Until quite recently I wasn't really into astro photography. However, over the past couple of years it seems to have become very popular and many of my workshop clients are asking if we will get the chance to do some. Therefore, in order to add a little more variety to my future landscape photography workshops, I decided to spend some time learning how best to tackle this subject.
It is only really in recent years that modern digital cameras have enabled us to easily capture starry landscape images, but we still have to use the fastest possible lenses and high ISO settings to let enough light in to the camera for the stars to become visible. Things are improving all the time, but there are still many hurdles. One of them is finding a camera that provides acceptable results at very high ISO settings and up to 20 second exposure times. Another is finding a wide-angle lens that produces good results at maximum aperture without heavy vignetting, coma distortion or soft edges.
Personally I'm only interested in shooting very wide angle scenes that include large areas of sky as well as an interesting foreground. I always try to find a composition with a foreground that would work equally well in daylight. For wide-angle starry landscapes I had been keeping my exposure times below 15-20 seconds so that the stars still recorded at point sources of light rather than short streaks, usually necessitating the use of 6400 ISO on my camera and f2.4 on my Irix 15mm lens. That was until I read about sky trackers. Until fairly recently these devices tended to be very large and cumbersome as they were designed to use with longer focal length lenses and telescopes for deep space photography. However, there are now a few much smaller units available which are really only suitable for use with wider focal length lenses for so called "wide field" astro photography. I purchased an iOptron Sky tracker Pro (about £300).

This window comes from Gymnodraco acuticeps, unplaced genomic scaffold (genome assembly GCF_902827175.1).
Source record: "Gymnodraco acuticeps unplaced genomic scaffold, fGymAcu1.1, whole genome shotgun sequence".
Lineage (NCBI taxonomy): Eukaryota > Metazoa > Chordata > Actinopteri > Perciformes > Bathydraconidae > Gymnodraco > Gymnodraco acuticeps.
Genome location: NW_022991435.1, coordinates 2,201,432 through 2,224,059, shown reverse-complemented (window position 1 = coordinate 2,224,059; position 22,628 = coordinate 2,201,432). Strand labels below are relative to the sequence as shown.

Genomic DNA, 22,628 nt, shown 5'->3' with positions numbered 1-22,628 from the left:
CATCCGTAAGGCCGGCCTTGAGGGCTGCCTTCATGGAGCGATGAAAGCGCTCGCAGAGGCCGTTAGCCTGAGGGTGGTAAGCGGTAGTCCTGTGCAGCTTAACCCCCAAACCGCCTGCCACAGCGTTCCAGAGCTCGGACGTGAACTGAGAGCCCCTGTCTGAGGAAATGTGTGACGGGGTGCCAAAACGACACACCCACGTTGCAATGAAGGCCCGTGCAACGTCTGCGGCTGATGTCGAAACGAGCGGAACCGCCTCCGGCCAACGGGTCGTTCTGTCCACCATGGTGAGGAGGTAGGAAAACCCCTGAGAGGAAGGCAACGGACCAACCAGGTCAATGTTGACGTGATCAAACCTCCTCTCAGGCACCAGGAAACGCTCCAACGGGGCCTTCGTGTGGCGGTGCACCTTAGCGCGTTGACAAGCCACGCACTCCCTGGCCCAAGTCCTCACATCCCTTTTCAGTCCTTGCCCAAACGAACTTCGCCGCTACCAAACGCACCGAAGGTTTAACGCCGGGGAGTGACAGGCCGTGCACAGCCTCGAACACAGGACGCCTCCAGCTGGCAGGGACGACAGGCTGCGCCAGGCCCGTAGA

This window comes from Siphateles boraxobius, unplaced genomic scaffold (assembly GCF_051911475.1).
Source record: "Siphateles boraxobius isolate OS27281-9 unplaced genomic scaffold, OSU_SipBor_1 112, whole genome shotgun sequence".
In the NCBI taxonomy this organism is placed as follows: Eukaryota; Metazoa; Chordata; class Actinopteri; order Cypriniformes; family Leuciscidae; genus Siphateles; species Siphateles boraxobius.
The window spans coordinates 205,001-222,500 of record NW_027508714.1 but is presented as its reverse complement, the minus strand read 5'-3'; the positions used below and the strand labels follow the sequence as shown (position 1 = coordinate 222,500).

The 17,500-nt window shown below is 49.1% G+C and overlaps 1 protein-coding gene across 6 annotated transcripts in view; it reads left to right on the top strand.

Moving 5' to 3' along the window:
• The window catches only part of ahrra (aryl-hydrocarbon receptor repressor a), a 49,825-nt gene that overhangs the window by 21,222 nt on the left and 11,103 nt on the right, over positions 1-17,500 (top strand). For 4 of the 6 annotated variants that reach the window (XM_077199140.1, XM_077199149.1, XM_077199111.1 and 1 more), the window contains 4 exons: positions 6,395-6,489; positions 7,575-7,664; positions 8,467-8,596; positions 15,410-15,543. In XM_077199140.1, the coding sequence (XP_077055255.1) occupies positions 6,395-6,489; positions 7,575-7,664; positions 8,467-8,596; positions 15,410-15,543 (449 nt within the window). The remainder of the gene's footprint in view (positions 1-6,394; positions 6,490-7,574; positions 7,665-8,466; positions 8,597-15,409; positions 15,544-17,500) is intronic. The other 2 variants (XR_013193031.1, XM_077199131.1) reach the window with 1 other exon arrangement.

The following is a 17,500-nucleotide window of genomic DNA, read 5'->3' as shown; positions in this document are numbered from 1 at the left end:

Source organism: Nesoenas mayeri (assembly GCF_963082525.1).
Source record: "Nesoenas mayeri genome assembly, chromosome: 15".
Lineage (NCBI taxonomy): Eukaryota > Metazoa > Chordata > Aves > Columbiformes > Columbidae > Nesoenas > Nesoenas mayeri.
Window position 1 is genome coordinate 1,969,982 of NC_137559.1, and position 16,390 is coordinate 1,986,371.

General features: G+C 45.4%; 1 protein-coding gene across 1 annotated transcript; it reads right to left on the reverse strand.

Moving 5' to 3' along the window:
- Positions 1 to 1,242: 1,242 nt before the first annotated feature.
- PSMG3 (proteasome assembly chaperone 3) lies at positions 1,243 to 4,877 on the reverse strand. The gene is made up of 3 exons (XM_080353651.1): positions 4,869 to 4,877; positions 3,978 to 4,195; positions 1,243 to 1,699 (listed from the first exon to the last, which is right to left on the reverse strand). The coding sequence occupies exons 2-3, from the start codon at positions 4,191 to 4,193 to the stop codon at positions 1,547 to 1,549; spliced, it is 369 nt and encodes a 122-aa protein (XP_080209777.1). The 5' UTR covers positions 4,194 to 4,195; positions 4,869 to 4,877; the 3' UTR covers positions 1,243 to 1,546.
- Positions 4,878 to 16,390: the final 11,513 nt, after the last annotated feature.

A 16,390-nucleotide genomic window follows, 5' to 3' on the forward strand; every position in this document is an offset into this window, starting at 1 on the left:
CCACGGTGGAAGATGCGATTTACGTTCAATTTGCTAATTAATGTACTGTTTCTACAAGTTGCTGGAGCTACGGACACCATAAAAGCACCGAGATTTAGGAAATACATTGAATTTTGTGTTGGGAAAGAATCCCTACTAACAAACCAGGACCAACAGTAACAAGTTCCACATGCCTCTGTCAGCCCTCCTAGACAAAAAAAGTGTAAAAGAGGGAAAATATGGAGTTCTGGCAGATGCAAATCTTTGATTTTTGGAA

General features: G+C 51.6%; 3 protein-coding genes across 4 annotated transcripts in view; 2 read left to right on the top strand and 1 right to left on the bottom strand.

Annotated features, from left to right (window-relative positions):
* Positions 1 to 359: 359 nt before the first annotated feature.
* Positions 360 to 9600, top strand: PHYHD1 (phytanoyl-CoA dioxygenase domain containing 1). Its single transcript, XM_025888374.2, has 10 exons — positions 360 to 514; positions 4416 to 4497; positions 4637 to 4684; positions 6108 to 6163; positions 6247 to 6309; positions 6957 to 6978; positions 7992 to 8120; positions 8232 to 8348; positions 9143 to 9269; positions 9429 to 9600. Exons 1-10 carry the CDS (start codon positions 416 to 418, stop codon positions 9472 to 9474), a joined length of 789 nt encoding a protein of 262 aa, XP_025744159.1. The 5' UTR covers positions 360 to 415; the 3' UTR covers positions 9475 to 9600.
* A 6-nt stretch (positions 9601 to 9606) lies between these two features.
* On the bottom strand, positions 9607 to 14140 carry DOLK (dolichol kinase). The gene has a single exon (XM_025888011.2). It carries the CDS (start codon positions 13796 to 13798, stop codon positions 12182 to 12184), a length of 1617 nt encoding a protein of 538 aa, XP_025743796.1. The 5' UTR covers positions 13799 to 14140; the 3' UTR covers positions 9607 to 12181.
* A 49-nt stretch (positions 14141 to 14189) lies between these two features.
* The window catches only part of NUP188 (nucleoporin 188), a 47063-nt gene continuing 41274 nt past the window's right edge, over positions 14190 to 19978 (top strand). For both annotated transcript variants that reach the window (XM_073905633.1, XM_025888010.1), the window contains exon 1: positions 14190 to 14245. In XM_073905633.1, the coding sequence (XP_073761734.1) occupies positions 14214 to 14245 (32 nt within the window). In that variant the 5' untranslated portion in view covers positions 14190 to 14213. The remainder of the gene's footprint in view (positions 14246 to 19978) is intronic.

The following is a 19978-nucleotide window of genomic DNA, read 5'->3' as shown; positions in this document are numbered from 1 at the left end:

This unit is mounted between the tripod and tripod head and includes a small telescope through which it is possible to align Polaris (the North Star). The iOptron Polar Scope app then shows you exactly were to position Polaris within the scope from your particular geographical position. Once alignment has been achieved and the tracker turned on (it is a rechargeable unit) it will precisely follow the movement of the stars. As your camera will be attached to a ball head fitted to the tracker you can now use much longer exposure times and the stars will remain as sharp point sources of light. This means that much lower ISO settings and slightly smaller apertures can be used to provide much improved image quality. As you can use smaller apertures it also means that you won't need to buy an expensive fast aperture wide-angle lens if you don't already have one.
The downside to this technique is obviously that the foreground of your image will be blurred by the movement of the tracker. Therefore it is necessary to first take a static exposure with the tracker turned off. I normally do this before it gets completely dark so I don't have to use a very high ISO setting. I then wait for it to get dark, check and adjust for the alignment of Polaris and take a second longer exposure with the tracker turned on. These two images then have to be blended in Photoshop using layers and selections. In many cases this is an easy task that can be completed in a couple of minutes, but this will depend upon what is included in the foreground of your image. I don't like to spend much time in front of the computer so I'm only shooting locations where the blending process will be easy! The small amount of extra effort required to blend the two exposures is definitely worth it for the huge increase in image quality this technique provides.
I don't intend to run any specific astro photography workshops, but wherever possible I will explain this technique during some of my normal landscape photography workshops in the future - for those clients who aren't already too tired to stay up all night as well!